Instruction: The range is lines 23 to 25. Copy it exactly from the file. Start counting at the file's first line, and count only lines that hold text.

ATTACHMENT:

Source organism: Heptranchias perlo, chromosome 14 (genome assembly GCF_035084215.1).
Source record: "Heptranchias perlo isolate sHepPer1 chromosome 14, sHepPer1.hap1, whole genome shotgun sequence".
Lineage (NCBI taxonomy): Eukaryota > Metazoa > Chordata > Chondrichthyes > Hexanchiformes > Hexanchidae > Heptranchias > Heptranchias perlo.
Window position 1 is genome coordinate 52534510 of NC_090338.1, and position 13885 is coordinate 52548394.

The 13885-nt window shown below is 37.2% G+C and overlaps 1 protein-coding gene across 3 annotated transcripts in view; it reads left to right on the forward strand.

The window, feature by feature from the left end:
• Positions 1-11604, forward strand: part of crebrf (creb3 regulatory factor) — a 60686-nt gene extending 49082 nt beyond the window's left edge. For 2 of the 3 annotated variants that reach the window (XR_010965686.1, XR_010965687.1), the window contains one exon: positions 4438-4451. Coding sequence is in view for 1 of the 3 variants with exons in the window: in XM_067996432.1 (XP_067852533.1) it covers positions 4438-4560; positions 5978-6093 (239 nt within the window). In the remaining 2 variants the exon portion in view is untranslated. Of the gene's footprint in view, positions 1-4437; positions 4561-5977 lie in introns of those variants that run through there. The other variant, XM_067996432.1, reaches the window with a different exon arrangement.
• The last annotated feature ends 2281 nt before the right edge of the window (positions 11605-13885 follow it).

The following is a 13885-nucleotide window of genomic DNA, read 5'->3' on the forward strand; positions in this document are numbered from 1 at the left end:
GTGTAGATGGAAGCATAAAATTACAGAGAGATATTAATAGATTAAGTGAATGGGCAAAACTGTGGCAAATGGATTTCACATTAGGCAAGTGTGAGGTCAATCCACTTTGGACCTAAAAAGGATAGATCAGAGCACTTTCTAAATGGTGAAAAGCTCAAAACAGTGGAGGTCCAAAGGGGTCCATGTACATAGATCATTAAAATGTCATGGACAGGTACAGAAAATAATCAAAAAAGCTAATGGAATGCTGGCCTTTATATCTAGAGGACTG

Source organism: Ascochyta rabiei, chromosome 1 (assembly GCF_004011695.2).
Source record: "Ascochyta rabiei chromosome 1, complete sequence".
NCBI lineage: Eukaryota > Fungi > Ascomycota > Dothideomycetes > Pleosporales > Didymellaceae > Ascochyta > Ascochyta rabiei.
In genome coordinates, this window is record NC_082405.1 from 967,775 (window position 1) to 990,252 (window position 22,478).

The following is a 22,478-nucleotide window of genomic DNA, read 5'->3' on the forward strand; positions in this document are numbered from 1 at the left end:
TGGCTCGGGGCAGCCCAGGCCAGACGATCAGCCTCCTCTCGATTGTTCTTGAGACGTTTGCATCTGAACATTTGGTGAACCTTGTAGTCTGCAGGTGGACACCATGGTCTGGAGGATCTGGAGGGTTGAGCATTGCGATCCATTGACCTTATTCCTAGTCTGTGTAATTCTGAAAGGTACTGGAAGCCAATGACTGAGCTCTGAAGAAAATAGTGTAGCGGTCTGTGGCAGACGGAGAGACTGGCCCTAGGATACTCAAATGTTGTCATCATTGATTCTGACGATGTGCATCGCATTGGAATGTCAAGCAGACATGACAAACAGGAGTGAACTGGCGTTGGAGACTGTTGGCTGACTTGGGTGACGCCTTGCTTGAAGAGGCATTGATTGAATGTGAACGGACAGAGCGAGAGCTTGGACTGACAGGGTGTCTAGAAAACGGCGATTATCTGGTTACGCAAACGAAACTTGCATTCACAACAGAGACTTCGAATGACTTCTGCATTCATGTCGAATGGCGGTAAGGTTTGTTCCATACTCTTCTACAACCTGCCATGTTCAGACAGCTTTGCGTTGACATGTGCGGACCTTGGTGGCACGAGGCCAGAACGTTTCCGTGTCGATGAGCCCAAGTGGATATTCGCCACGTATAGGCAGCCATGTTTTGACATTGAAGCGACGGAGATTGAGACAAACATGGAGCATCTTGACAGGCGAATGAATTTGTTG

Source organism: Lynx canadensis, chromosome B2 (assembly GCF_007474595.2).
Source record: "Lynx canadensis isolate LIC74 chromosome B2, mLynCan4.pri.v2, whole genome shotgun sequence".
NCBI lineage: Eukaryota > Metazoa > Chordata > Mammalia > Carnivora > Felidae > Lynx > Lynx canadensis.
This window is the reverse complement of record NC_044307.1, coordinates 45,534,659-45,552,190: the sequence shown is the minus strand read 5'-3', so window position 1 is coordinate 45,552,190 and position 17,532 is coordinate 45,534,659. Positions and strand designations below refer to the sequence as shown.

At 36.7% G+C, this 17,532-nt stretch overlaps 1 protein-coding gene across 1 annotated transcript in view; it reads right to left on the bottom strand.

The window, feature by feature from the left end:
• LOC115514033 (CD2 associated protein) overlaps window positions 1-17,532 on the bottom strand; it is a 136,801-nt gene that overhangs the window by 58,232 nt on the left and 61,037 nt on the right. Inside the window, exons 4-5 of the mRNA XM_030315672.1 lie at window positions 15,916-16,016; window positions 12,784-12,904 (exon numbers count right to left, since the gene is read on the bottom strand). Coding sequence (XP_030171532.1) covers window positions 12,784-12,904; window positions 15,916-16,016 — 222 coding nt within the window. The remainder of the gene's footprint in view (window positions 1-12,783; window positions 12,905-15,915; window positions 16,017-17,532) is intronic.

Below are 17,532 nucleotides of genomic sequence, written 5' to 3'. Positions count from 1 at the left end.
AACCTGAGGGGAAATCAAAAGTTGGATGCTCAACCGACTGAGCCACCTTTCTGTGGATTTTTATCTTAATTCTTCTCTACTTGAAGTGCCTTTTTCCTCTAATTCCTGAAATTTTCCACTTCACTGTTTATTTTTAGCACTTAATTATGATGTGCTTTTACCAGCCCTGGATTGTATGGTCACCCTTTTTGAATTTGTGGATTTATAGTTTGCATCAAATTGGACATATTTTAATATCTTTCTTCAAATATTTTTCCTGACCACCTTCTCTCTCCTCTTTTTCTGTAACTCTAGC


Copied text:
• LOC115514033 (CD2 associated protein) overlaps window positions 1-17,532 on the bottom strand; it is a 136,801-nt gene that overhangs the window by 58,232 nt on the left and 61,037 nt on the right. Inside the window, exons 4-5 of the mRNA XM_030315672.1 lie at window positions 15,916-16,016; window positions 12,784-12,904 (exon numbers count right to left, since the gene is read on the bottom strand). Coding sequence (XP_030171532.1) covers window positions 12,784-12,904; window positions 15,916-16,016 — 222 coding nt within the window. The remainder of the gene's footprint in view (window positions 1-12,783; window positions 12,905-15,915; window positions 16,017-17,532) is intronic.

Below are 17,532 nucleotides of genomic sequence, written 5' to 3'. Positions count from 1 at the left end.
AACCTGAGGGGAAATCAAAAGTTGGATGCTCAACCGACTGAGCCACCTTTCTGTGGATTTTTATCTTAATTCTTCTCTACTTGAAGTGCCTTTTTCCTCTAATTCCTGAAATTTTCCACTTCACTGTTTATTTTTAGCACTTAATTATGATGTGCTTTTACCAGCCCTGGATTGTATGGTCACCCTTTTTGAATTTGTGGATTTATAGTTTGCATCAAATTGGACATATTTTAATATCTTTCTTCAAATATTTTTCCTGACCACCTTCTCTCTCCTCTTTTTCTGTAACTCTAGC